Here’s a video showing how elliptical the comet’s orbit is.

If you’d like to experiment with the approximation, here’s some Python code:

    from scipy import pi, sqrt
    from scipy.special import hyp2f1

    def exact(a, b):
        t = ((a-b)/(a+b))**2
        return pi*(a+b)*hyp2f1(-0.5, -0.5, 1, t)

    def approx(a, b):
        t = ((a-b)/(a+b))**2
        return pi*(a+b)*(1 + 3*t/(10 + sqrt(4 - 3*t)))

    # Semimajor and semiminor axes for Halley's comet orbit
    a = 2.667950e9 # km
    b = 6.782819e8 # km

    print exact(a, b)
    print approx(a, b)


Ramanujan’s most beautiful identity

G. H. Hardy called the following equation Ramanujan’s “most beautiful identity.”

For |q| < 1,

\sum_{n=0}^\infty p(5n+4) q^n = 5 \prod_{n=1}^\infty \frac{(1 - q^{5n})^5}{(1 - q^n)^6}

If I understood it, I might say it’s beautiful, but for now I can only say it’s mysterious. Still, I explain what I can.

The function p on the left side is the partition function. For a positive integer argument n, p(n) is the number of ways one can write n as the sum of a non-decreasing sequence of positive integers.

The right side of the equation is an example of a q-series. Strictly speaking it’s a product, not a series, but it’s the kind of thing that goes under the general heading of q-series.

I hardly know anything about q-series, and they don’t seem very motivated. However, I keep running into them in unexpected places. They seem to be a common thread running through several things I’m vaguely familiar with and would like to understand better.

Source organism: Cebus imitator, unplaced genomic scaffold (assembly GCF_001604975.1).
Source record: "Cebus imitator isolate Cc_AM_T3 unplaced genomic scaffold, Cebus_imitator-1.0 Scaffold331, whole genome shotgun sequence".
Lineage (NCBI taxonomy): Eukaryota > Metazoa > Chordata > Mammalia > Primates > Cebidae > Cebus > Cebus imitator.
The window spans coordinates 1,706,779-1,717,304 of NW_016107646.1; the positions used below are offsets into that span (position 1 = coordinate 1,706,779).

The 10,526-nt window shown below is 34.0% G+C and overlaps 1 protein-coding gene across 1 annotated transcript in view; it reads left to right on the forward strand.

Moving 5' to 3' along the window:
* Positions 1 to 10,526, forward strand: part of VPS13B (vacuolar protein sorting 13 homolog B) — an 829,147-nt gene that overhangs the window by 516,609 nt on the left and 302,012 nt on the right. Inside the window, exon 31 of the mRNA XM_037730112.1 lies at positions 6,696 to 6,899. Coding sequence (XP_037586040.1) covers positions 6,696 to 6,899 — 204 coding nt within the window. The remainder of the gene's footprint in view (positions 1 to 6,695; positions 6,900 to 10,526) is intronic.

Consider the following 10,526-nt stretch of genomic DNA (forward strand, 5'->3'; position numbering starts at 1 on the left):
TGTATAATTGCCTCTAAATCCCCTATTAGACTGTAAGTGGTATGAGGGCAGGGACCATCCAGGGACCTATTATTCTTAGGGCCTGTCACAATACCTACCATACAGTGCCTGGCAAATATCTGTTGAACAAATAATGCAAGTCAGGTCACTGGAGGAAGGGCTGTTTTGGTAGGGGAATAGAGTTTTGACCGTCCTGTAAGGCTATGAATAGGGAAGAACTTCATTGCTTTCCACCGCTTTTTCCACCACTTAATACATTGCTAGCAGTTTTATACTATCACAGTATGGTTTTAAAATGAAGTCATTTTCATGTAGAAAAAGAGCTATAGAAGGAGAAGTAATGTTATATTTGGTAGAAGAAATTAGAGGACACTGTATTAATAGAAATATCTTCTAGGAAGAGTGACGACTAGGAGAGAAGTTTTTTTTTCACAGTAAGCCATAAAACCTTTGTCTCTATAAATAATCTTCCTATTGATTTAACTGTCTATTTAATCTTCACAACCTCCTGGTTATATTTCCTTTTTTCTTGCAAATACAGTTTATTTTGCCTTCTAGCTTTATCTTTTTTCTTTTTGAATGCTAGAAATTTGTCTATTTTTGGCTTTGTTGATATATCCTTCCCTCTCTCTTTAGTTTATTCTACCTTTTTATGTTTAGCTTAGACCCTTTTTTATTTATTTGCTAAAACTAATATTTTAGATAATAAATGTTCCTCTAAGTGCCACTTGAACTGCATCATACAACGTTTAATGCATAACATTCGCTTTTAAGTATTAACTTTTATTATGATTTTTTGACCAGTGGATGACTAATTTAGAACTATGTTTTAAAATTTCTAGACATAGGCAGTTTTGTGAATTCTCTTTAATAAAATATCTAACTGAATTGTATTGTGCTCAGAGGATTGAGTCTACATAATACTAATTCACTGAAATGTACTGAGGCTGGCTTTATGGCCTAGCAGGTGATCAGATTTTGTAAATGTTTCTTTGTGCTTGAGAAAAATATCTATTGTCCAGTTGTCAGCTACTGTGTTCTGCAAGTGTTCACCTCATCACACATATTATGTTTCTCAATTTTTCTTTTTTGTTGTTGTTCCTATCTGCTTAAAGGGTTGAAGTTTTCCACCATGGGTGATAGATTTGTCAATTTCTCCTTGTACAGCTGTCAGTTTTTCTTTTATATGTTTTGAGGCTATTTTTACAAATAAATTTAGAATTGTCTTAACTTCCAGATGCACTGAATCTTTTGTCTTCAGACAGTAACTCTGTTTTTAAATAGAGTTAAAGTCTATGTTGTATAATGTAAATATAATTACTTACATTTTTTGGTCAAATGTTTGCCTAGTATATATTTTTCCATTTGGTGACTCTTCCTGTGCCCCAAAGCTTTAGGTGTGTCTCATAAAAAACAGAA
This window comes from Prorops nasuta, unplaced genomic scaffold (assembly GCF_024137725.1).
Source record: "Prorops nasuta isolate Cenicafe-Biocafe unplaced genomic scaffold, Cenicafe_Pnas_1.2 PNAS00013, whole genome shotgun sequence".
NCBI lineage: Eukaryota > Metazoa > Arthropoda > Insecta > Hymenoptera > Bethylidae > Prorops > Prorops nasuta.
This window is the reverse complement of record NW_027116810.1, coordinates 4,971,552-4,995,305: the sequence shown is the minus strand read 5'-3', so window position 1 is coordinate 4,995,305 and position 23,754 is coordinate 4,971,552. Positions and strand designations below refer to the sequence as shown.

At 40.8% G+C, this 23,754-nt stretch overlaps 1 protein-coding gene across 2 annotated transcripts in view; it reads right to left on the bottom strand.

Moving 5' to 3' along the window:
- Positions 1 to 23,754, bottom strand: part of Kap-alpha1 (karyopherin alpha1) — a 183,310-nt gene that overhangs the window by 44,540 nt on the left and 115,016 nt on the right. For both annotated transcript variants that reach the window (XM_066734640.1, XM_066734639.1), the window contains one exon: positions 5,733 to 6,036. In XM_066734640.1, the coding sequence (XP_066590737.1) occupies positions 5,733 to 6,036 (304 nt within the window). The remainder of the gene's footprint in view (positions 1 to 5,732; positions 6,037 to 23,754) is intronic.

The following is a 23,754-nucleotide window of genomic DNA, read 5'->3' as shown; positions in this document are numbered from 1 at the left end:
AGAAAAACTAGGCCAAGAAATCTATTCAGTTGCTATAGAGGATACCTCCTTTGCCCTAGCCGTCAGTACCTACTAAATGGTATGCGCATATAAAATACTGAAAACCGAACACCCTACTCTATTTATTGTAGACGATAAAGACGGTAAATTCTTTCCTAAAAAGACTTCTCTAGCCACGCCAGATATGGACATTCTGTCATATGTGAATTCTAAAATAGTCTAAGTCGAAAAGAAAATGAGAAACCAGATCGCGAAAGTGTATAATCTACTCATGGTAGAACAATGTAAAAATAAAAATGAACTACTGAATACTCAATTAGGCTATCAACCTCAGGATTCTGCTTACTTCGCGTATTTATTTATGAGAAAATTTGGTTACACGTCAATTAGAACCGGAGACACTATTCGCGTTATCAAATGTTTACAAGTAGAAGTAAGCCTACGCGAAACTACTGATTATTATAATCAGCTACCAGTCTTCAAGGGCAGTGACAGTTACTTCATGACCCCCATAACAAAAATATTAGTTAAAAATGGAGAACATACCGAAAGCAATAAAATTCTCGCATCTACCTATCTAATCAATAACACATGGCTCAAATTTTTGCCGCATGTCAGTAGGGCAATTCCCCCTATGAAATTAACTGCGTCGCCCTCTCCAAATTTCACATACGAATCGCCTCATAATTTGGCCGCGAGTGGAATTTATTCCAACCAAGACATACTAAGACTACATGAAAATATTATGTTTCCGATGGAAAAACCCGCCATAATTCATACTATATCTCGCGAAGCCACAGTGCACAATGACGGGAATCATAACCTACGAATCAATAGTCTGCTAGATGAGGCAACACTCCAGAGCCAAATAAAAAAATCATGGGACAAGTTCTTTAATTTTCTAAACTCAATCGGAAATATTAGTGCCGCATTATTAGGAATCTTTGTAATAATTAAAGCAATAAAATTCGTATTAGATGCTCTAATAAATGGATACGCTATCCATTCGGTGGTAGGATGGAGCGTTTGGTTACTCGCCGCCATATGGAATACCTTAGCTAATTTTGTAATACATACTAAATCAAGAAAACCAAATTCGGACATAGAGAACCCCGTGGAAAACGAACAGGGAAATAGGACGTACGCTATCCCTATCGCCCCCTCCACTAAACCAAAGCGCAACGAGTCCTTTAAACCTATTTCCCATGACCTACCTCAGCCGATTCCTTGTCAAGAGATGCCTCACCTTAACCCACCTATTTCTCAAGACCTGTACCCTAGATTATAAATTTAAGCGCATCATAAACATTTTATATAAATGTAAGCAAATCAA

As mysterious as Ramanujan’s identity is, it’s not entirely unprecedented. In the eighteenth century, Euler proved that the generating function for partition numbers is a q-product:

\sum_{n=0}^\infty p(n) q^n = \prod_{n=1}^\infty \frac{1}{(1 - q^n)}

So in discovering his most beautiful identity (and others) Ramanujan followed in Euler’s footsteps.

Reference: An Invitation to q-series

Open question turned into exercise

G. H. Hardy tells the following story about visiting his colleague Ramanujan.

I remember once going to see him when he was ill at Putney. I had ridden in taxi cab number 1729 and remarked that the number seemed to me rather a dull one, and that I hoped it was not an unfavorable omen. “No,” he replied, “it is a very interesting number; it is the smallest number expressible as the sum of two cubes in two different ways.”

This story has become famous, but the rest of the conversation isn’t as well known. Hardy followed up by asking Ramanujan what the corresponding number would be for 4th powers. Ramanujan replied that he did not know, but that such a number must be very large.